US ‘was probing Huawei for an alleged global banking scheme to evade US sanctions on Iran before it arrested Sabrina Meng Wanzhou’
- The Chinese telecoms giant has been under investigation since at least 2016, according to sources familiar with the investigation
Chinese telecommunications giant Huawei Technologies' chief financial officer, Sabrina Meng Wanzhou, was arrested as part of a US investigation into an alleged scheme to use the global banking system to evade US sanctions against Iran, according to sources familiar with the probe.
The United States has been looking into whether Huawei violated US sanctions against Iran since at least 2016. More recently, the investigation has included the Shenzhen-based company’s alleged use of HSBC Holdings to make illegal transactions involving Iran.
Meng, the daughter of Huawei founder Ren Zhengfei, was arrested in Canada and faces extradition to the United States, sparking fears it could reignite a the China-US trade dispute and roiling global stock markets.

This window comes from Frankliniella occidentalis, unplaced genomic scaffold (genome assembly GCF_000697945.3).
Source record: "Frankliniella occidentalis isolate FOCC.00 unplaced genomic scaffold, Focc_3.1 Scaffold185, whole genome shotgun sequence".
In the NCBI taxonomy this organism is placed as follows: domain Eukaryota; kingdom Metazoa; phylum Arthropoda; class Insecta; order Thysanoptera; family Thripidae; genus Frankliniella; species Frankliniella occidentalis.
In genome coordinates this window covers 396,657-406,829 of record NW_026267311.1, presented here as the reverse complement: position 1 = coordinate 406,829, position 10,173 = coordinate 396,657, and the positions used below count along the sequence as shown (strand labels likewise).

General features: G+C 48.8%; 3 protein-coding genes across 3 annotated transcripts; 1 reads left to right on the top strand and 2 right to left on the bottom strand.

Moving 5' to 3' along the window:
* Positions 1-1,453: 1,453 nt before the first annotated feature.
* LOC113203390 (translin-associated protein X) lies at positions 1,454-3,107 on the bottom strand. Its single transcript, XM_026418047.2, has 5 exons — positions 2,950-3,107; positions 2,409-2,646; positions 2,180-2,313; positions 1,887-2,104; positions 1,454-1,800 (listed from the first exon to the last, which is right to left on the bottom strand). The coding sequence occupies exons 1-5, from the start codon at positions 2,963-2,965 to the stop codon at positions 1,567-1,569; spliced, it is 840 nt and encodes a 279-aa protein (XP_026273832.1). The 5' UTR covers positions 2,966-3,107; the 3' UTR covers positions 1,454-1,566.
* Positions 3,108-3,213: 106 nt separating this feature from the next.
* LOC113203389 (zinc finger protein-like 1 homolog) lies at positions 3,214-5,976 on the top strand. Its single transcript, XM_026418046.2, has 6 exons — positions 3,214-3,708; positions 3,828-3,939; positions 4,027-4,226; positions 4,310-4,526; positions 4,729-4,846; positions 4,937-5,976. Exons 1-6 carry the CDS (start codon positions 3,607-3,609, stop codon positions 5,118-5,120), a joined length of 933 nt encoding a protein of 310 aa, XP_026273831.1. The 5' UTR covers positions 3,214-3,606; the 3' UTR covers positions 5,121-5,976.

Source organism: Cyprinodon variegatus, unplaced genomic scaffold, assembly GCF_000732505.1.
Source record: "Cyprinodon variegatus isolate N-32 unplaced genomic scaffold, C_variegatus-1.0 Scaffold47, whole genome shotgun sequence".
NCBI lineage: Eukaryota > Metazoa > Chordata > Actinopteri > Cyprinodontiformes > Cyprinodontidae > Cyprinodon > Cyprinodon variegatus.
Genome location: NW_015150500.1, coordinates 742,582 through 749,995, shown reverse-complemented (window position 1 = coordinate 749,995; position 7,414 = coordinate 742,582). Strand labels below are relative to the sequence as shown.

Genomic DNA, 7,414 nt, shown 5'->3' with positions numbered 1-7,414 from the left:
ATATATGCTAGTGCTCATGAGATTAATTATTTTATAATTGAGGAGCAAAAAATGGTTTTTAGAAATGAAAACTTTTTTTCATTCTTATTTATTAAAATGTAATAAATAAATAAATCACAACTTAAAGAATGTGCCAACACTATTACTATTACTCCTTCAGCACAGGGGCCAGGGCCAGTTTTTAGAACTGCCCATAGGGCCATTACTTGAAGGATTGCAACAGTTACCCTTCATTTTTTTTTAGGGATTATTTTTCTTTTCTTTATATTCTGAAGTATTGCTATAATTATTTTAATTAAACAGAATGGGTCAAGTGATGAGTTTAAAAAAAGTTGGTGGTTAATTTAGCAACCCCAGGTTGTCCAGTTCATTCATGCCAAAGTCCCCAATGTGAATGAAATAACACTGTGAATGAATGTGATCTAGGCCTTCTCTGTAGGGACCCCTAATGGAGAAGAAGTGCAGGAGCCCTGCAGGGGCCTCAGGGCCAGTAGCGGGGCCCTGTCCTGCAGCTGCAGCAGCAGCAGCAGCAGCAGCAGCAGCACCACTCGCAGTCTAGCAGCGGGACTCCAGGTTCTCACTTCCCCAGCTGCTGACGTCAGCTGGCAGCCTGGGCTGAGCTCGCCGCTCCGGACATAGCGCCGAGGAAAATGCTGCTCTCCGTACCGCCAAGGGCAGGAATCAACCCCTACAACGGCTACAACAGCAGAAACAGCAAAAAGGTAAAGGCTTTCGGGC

In 2012, HSBC paid US$1.92 billion and entered into a deferred prosecution agreement with the US Attorney’s office in Brooklyn for violating US sanctions and money-laundering laws.
An HSBC spokesman declined to comment. HSBC is not under investigation, according to a person familiar with the matter.
Huawei also declined to comment. After news of the arrest, Huawei said it has been provided little information of the charges against Meng, adding that it was “not aware of any wrongdoing by Ms Meng”.
A spokesman for the US Attorney’s office in Brooklyn, which is investigating Huawei, declined to comment.
US and Asian shares tumbled as news of the arrest heightened anxiety over prospects of a collision between the world’s two largest economic powers, not just over tariffs but also over technological hegemony.
HSBC’s US-listed shares initially fell as trading volume rose, dropping as much as 6 per cent after Reuters reported the bank’s link to the case, and were subsequently down 4.7 per cent.
Huawei is already under intense scrutiny from Washington and other Western governments over its ties to the Chinese government, driven by concerns that the company's equipment could be used by Beijing for spying.
The firm has been locked out of US and some other markets for telecoms gear, but has repeatedly insisted Beijing has no influence over it.